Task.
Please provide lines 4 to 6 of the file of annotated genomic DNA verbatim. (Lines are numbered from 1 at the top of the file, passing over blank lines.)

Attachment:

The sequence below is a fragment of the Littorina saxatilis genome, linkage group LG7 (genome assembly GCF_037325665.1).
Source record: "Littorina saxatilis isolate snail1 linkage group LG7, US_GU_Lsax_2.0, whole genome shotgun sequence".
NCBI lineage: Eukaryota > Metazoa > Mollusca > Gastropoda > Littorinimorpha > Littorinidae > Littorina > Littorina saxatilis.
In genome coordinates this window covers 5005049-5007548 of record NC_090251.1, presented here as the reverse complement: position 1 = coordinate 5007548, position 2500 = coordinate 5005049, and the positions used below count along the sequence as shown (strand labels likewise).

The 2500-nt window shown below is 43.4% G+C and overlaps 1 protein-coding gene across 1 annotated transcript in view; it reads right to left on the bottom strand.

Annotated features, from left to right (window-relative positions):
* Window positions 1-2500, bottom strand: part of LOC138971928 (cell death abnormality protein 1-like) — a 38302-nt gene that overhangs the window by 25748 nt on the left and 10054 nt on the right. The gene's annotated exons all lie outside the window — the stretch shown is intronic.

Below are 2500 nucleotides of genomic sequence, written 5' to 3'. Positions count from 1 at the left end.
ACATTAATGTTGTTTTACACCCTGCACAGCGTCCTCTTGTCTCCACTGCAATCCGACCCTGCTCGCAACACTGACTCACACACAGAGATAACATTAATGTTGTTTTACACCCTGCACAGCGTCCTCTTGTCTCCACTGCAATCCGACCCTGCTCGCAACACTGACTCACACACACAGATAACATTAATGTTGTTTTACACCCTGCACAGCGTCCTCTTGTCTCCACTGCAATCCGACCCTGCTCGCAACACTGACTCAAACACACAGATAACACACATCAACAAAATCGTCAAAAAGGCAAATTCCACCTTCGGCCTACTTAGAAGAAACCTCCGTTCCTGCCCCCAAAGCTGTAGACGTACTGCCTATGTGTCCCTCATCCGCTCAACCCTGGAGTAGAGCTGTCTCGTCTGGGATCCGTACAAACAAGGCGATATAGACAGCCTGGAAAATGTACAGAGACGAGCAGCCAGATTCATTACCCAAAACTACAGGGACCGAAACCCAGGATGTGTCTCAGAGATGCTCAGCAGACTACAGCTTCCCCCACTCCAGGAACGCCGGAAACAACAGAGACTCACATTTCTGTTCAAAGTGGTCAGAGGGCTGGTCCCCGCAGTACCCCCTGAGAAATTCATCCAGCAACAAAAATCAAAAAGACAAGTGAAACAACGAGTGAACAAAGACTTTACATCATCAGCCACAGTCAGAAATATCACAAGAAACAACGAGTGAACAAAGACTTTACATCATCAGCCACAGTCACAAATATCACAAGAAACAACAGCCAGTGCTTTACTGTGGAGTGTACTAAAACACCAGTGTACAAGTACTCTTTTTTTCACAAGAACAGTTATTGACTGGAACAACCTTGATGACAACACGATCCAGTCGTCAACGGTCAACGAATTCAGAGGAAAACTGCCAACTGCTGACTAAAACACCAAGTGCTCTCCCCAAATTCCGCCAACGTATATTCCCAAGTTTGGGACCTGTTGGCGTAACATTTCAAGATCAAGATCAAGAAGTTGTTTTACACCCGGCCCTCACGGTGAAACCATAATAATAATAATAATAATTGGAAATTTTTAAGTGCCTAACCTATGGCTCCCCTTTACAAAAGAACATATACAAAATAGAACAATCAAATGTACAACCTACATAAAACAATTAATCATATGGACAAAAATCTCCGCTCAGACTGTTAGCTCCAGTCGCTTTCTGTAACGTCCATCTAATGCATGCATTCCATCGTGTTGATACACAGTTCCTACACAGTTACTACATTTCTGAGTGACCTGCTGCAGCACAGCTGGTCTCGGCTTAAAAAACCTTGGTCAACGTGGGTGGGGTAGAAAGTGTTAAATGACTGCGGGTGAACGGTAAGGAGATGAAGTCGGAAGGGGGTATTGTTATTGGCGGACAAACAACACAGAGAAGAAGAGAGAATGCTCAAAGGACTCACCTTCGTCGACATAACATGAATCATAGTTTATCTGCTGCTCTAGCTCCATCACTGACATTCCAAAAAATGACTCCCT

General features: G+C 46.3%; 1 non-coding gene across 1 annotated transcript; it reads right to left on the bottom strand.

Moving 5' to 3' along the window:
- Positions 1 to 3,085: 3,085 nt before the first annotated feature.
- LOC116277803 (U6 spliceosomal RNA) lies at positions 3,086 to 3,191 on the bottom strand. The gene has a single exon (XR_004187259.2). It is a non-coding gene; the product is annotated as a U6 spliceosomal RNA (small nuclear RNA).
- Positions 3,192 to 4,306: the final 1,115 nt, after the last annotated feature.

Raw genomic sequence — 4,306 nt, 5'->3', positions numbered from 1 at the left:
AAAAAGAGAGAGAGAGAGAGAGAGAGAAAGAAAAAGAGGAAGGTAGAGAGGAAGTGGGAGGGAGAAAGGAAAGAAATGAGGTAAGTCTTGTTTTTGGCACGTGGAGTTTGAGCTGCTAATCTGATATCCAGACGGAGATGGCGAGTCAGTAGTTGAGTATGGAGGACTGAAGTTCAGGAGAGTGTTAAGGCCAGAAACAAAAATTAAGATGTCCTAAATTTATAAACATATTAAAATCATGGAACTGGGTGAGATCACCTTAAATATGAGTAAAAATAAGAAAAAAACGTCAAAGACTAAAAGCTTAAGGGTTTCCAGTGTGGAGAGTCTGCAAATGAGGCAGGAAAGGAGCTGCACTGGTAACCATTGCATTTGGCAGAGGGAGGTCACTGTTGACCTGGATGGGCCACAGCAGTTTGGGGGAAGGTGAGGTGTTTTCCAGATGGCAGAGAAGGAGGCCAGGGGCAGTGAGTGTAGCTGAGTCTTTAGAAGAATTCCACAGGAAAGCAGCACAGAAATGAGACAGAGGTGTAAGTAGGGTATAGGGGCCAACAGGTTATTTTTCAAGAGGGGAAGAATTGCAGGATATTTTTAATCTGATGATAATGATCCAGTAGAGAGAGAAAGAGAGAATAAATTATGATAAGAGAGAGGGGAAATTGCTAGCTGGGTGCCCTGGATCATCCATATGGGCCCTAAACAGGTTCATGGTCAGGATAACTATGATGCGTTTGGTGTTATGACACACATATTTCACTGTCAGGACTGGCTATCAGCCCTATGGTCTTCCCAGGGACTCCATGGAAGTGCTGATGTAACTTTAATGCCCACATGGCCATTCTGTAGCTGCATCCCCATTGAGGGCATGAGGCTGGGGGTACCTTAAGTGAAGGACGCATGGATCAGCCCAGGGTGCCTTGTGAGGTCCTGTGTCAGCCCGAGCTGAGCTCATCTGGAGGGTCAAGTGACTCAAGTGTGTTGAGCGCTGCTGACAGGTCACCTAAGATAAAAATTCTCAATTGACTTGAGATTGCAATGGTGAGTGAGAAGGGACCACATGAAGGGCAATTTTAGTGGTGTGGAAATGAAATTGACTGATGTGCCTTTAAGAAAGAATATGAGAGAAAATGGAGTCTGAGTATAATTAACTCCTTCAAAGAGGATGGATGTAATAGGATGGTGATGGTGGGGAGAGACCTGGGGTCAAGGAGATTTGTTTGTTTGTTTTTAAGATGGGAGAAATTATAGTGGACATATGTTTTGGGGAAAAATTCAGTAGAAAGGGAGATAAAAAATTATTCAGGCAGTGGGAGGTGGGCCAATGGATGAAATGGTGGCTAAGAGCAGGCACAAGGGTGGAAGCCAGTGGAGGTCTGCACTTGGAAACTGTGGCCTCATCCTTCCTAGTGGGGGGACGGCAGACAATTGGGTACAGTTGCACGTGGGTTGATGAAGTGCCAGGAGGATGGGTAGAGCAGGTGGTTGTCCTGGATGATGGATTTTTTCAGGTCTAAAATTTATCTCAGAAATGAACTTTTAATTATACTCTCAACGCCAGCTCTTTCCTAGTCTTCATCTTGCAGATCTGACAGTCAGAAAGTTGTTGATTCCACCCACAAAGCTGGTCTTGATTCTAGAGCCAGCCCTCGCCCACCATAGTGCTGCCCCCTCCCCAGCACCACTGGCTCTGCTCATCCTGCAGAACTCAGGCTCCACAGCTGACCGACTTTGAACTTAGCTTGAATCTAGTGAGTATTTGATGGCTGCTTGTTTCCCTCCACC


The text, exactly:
In genome coordinates this window covers 5005049-5007548 of record NC_090251.1, presented here as the reverse complement: position 1 = coordinate 5007548, position 2500 = coordinate 5005049, and the positions used below count along the sequence as shown (strand labels likewise).

The 2500-nt window shown below is 43.4% G+C and overlaps 1 protein-coding gene across 1 annotated transcript in view; it reads right to left on the bottom strand.

Annotated features, from left to right (window-relative positions):